05:49PM, Tuesday 30 March 2021
Left to right: Manager of Winter Hill Golf Club, Ian McMahon with members Kevin Ferriter and John Conway.Outdoor sports returned for the first time this week.
Golfers have been 'chomping at the bit' to get back playing their favourite outdoor sport this week, a Cookham golf club has said.
Coronavirus restrictions eased slightly on Monday to allow organised sport outdoors, including golf, tennis, basketball and bowls. Outdoor gyms have also reopened.
There was a relaxation on social meet-ups, too, with the 'rule of six' returning to allow people to meet up in limited numbers at a social distance.
This meant that venues like Winter Hill Golf Club, in Grange Lane, were able to welcome people back from yesterday with safety precautions in place - and the weather on their side.
Sports clubs have been unable to host people for several months, with the UK entering lockdown back in early January and enduring tough tiered systems over the Christmas and New Year.
Ian McMahon, golf club manager at Winter Hill, was glad to see people out using the greens again this week.
He added that golf is key for physical and mental health, particularly for older people who may have been isolated during lockdown and cannot play other high-energy outdoor sports.
The club has members from as young as seven, to 90 years old.
"We are full, pretty much from the first tee time to the last," Ian said. "And it will continue to be full for a while yet.
"Everybody is in a relaxed environment, we have lots of [safety] systems in place. People are glad to be back, in the fresh air, playing some golf."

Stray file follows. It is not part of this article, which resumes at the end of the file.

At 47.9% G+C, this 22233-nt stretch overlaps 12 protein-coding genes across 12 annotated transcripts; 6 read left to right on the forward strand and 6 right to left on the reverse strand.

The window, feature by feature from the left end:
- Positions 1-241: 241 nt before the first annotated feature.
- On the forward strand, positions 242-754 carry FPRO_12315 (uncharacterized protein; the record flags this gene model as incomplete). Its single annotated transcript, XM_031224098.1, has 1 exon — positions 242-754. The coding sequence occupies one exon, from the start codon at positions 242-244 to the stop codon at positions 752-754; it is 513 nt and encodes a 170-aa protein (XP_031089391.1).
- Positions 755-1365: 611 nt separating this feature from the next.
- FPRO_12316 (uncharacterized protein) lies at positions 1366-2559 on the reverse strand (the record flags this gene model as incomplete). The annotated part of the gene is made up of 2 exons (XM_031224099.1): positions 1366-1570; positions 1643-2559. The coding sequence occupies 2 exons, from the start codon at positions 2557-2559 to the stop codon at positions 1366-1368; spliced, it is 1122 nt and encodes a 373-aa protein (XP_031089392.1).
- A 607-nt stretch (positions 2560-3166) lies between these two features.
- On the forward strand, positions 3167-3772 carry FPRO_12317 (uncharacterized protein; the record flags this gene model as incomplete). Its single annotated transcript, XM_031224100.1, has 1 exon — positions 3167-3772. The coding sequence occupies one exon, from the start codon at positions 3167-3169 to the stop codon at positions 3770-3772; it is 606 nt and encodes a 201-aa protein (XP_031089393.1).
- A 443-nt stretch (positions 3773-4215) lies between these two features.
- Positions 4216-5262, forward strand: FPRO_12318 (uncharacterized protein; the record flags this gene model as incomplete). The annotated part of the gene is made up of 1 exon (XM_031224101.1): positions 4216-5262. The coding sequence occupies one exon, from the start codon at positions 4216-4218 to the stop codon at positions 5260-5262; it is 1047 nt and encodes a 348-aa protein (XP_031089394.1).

He added: "The first step is getting people back on the course. It was quite heart-breaking when you saw the course out there and no one was playing on it.
"We have done quite a lot of work on the course and around the clubhouse.
"People have been chomping at the bit, they really have. They are giddy with excitement. You can feel the sense of relief, people are just so pleased."
Although other parts of the club, such as the clubhouse, are still out of bounds until restrictions ease again, Ian - who has been in post for two years - added that golf brings with it benefits to players' mental health.
"Any outdoor sport is vital [for health]," he said. "We assume everybody is married or has kids, but there are people who are single, divorced or widowed.
"You never know what is going on in people's lives, and golf is a respite for them."
Ian says that venues such as Winter Hill have been able to stay afloat due to the sheer number of memberships being created, with many golf clubs experiencing limited capacity during the recent summer, as well as now.
He added that an increase in people working from home, being furloughed, and not travelling as much, are all reasons for them to get out of the house and give golf a try.
"It looks like it is going to be a vibrant summer," Ian added. "There is a spring in the step."
In terms of staff, a handful of colleagues at the club were furloughed during the first lockdown last year, but due to Winter Hill being owned by John Lewis, some have completed shifts at Waitrose supermarkets to keep working during the pandemic.